How to evaluate and improve the quality and credibility of an outcomes database: validation and feedback study on the UK Cardiac Surgery ExperienceBMJ 2003; 326 doi: http://dx.doi.org/10.1136/bmj.326.7379.25 (Published 04 January 2003) Cite this as: BMJ 2003;326:25
- Leon G Fine, professor and heada (, )
- Bruce E Keogh, consultant surgeonb,
- Shan Cretin, senior scientistc,
- Maria Orlando, associate behavioural scientistc,
- a Department of Medicine, Royal Free and University College Medical School, University College London, London WC1E 6JJ
- b Department of Cardiothoracic Surgery, Queen Elizabeth Hospital, Birmingham B15 2TH
- c RAND Health, PO Box 2138 Santa Monica, CA 90407-2138, USA
- Correspondence to: L G Fine
- Accepted 4 October 2002
Objectives: To assess the quality and completeness of a database of clinical outcomes after cardiac surgery and to determine whether a process of validation, monitoring, and feedback could improve the quality of the database.
Design: Stratified sampling of retrospective data followed by prospective re-sampling of database after intervention of monitoring, validation, and feedback.
Setting: Ten tertiary care cardiac surgery centres in the United Kingdom.
Intervention: Validation of data derived from a stratified sample of case notes (recording of deaths cross checked with mortuary records), monitoring of completeness and accuracy of data entry, feedback to local data managers and lead surgeons.
Main outcome measures: Average percentage missing data, average κ coefficient, and reliability score by centre for 17 variables required for assignment of risk scores. Actual minus risk adjusted mortality in each centre.
Results: The database was incomplete, with a mean (SE) of 24.96% (0.09%) of essential data elements missing, whereas only 1.18% (0.06%) were missing in the patient records (P<0.0001). Intervention was associated with (a) significantly less missing data (9.33% (0.08%) P<0.0001); (b) marginal improvement in reliability of data and mean (SE) overall centre reliability score (0.53 (0.15) v 0.44 (0.17)); and (c) improved accuracy of assigned Parsonnet risk scores (κ 0.84 v 0.70). Mortality scores (actual minus risk adjusted mortality) for all participating centres fell within two standard deviations of the mean score.
Conclusion: A short period of independent validation, monitoring, and feedback improved the quality of an outcomes database and improved the process of risk adjustment, but with substantial room for further improvement. Wider application of this approach should increase the credibility of similar databases before their public release.
What is already know in this topic
What is already know in this topic Release of healthcare outcomes into the public domain has altered referral patterns and has led to improvement in some centres and elimination of others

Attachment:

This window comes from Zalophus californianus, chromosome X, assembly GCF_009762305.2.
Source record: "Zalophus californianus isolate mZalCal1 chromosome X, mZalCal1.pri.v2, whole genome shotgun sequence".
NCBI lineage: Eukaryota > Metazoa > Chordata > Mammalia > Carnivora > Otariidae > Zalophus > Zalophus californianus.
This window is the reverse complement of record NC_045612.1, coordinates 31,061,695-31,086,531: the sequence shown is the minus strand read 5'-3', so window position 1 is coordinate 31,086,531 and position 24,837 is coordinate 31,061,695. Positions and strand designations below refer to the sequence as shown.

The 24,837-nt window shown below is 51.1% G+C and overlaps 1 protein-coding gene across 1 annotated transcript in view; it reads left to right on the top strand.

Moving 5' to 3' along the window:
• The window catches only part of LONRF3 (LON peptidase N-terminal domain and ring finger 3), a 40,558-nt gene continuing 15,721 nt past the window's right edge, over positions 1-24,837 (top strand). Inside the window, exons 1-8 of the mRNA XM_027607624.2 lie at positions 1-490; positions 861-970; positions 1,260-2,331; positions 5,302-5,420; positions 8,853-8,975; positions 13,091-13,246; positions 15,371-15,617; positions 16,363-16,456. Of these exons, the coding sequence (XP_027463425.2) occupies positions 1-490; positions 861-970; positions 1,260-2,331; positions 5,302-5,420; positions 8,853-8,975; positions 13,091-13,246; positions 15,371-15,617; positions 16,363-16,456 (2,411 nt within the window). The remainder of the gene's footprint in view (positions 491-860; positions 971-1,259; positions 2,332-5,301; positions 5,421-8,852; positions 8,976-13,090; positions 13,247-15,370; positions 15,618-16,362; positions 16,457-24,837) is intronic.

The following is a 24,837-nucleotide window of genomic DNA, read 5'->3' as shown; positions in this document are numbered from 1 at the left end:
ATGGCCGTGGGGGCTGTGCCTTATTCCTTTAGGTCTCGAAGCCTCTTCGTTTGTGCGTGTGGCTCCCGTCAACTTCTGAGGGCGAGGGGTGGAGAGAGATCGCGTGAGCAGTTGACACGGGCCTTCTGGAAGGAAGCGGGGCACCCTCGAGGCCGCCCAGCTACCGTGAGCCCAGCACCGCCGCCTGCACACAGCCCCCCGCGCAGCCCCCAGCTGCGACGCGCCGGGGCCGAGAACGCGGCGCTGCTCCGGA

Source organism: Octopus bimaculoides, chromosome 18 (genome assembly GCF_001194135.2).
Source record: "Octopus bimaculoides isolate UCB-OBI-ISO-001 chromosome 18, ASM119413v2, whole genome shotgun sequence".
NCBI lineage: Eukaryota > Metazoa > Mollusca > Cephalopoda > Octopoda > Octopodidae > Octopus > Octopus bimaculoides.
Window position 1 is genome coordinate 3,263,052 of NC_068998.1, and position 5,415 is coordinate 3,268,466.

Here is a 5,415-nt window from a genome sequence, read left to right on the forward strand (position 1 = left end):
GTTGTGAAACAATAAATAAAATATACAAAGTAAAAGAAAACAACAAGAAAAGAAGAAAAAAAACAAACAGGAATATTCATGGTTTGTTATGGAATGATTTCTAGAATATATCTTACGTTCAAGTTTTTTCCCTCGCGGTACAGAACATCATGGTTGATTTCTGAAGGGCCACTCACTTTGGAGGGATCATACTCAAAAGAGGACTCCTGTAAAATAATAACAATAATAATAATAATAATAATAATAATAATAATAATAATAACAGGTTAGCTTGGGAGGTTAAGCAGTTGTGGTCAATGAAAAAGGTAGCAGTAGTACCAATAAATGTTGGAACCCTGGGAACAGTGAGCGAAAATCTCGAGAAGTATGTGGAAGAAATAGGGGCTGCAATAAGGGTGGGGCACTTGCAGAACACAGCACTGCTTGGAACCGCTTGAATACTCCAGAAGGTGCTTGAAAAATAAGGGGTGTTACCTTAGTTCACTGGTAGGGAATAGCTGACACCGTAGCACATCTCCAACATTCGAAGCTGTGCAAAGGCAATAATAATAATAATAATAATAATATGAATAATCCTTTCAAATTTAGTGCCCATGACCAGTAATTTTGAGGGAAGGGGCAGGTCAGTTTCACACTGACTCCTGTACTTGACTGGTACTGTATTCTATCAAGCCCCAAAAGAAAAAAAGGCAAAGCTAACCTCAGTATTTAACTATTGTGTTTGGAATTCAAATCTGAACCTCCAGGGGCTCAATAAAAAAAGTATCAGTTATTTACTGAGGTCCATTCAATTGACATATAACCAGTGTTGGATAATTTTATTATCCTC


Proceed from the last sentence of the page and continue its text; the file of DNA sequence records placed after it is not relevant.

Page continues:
The tacit assumption is that such outcomes data are accurate and can be relied on by the public and by healthcare providers to guide improvements
What this study adds
What this study adds Sampling of a published national cardiac surgery database in England revealed it to be both incomplete and unreliable in its ability to yield accurate, risk adjusted outcomes data
An independent short process of monitoring, validation, and feedback improved the quality of the database
Such databases probably require an ongoing process of monitoring in order to allow data of adequate quality to be generated for the purpose of improving healthcare outcomes
Public release of health outcomes is often proposed as one mechanism for holding healthcare providers accountable for the quality of care they deliver. The single most important concern about releasing healthcare information to the public is that the data for assessing outcomes adjusted for case mix may be biased or incomplete, leading to flawed conclusions and thereby undermining the credibility of national programmes.
Cardiac surgeons in the United Kingdom have been at the forefront of data collection on clinical outcomes, and the Society for Cardiothoracic Surgeons of Great Britain and Ireland (SCTS) has published annual reports on mortality from cardiac surgery that have protected the anonymity of the surgical centres.1 This year the SCTS went one step further and published unadjusted mortality for isolated coronary artery bypass surgery and aortic valve surgery for all units in the United Kingdom on its website2 and in its 2000–1 annual report.3 While expressing reservations over the value of reporting unadjusted or inadequately adjusted outcomes, 4 5 the SCTS felt unable to proceed to full risk adjustment because of concerns about the quality and completeness of data on each patient within its national database.
The present project was undertaken to address these concerns and to determine what needs to be done to improve a database to the point that participating centres and government bodies will be comfortable with full disclosure of outcomes by centre of origin. To this end we launched a demonstration project, the goal of which was to assess the reliability and completeness of the existing national outcomes database. Concurrent with a baseline assessment, we instituted a short programme of validation, monitoring, and feedback in an attempt to improve data quality.